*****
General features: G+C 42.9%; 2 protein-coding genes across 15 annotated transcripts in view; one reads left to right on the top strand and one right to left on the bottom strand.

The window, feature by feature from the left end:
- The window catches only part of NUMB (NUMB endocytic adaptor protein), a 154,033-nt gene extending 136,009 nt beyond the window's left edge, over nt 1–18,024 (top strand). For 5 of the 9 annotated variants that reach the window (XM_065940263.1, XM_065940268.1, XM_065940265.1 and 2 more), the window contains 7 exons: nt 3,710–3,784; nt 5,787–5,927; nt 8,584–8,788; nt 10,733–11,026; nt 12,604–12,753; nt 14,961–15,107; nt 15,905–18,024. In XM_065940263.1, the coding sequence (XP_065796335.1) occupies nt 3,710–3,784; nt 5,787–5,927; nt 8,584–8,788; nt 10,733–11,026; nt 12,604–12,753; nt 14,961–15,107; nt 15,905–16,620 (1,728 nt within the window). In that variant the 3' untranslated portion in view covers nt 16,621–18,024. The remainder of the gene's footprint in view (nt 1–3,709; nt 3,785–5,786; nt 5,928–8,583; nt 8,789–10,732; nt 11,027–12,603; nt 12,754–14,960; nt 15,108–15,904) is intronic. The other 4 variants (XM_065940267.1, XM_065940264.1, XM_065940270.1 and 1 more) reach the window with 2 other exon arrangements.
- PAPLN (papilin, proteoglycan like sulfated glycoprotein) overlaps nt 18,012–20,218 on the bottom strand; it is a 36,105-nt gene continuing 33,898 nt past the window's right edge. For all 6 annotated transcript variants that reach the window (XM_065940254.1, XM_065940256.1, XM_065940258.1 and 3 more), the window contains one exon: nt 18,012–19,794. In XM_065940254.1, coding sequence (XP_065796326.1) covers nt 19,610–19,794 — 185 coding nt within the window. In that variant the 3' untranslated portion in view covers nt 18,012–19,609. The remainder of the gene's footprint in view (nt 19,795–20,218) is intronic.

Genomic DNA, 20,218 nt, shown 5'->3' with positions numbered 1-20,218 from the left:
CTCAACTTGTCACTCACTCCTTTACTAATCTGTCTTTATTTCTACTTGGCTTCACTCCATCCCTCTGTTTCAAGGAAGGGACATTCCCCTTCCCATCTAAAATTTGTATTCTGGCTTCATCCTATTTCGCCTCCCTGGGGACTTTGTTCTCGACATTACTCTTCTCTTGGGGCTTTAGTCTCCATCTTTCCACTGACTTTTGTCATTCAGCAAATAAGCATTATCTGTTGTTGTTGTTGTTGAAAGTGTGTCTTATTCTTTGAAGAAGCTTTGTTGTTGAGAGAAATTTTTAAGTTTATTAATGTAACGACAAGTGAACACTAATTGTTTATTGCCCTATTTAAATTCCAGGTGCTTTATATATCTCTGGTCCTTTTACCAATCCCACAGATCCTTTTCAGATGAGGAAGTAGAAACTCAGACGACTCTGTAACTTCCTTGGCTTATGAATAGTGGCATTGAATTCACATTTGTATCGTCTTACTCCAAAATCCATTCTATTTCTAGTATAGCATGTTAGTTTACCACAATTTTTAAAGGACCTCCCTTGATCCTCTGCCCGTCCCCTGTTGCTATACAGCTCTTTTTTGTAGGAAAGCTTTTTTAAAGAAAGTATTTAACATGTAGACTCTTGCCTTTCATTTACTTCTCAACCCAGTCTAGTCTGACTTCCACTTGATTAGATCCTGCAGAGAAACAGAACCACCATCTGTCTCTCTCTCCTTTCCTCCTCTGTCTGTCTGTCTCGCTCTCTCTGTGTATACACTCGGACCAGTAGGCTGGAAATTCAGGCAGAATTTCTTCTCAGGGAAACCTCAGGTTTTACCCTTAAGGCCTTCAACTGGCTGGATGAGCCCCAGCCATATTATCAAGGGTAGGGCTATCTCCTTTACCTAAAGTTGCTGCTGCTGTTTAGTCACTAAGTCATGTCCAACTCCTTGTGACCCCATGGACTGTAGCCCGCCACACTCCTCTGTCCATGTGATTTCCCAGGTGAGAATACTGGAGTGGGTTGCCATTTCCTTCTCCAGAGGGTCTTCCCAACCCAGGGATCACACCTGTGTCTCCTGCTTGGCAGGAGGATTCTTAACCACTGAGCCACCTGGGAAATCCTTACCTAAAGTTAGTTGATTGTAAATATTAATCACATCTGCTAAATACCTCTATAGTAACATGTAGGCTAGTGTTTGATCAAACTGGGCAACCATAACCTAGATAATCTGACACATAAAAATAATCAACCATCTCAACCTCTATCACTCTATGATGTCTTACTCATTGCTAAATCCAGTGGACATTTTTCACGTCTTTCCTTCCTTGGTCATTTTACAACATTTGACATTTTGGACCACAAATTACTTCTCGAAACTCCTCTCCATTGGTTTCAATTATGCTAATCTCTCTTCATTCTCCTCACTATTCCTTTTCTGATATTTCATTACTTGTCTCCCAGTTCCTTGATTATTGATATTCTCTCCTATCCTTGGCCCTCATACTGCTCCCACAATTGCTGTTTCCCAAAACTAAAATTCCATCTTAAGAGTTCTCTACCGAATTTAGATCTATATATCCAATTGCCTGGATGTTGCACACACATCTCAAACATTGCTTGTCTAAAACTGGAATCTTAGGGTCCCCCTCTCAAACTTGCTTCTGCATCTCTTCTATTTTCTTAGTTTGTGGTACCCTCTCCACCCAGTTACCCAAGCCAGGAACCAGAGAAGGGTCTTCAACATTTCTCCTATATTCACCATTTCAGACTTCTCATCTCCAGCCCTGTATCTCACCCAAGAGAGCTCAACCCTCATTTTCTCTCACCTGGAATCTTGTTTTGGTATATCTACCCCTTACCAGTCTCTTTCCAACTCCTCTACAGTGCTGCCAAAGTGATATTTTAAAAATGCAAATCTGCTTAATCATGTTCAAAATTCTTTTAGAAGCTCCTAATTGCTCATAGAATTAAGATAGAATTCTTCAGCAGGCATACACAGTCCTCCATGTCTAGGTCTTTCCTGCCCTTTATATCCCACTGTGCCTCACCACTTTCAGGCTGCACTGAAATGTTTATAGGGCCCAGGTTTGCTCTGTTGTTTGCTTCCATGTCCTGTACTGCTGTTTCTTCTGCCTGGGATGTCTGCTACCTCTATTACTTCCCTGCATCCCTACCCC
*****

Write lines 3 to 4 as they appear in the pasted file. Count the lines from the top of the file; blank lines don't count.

- The window catches only part of NUMB (NUMB endocytic adaptor protein), a 154,033-nt gene extending 136,009 nt beyond the window's left edge, over nt 1–18,024 (top strand). For 5 of the 9 annotated variants that reach the window (XM_065940263.1, XM_065940268.1, XM_065940265.1 and 2 more), the window contains 7 exons: nt 3,710–3,784; nt 5,787–5,927; nt 8,584–8,788; nt 10,733–11,026; nt 12,604–12,753; nt 14,961–15,107; nt 15,905–18,024. In XM_065940263.1, the coding sequence (XP_065796335.1) occupies nt 3,710–3,784; nt 5,787–5,927; nt 8,584–8,788; nt 10,733–11,026; nt 12,604–12,753; nt 14,961–15,107; nt 15,905–16,620 (1,728 nt within the window). In that variant the 3' untranslated portion in view covers nt 16,621–18,024. The remainder of the gene's footprint in view (nt 1–3,709; nt 3,785–5,786; nt 5,928–8,583; nt 8,789–10,732; nt 11,027–12,603; nt 12,754–14,960; nt 15,108–15,904) is intronic. The other 4 variants (XM_065940267.1, XM_065940264.1, XM_065940270.1 and 1 more) reach the window with 2 other exon arrangements.
- PAPLN (papilin, proteoglycan like sulfated glycoprotein) overlaps nt 18,012–20,218 on the bottom strand; it is a 36,105-nt gene continuing 33,898 nt past the window's right edge. For all 6 annotated transcript variants that reach the window (XM_065940254.1, XM_065940256.1, XM_065940258.1 and 3 more), the window contains one exon: nt 18,012–19,794. In XM_065940254.1, coding sequence (XP_065796326.1) covers nt 19,610–19,794 — 185 coding nt within the window. In that variant the 3' untranslated portion in view covers nt 18,012–19,609. The remainder of the gene's footprint in view (nt 19,795–20,218) is intronic.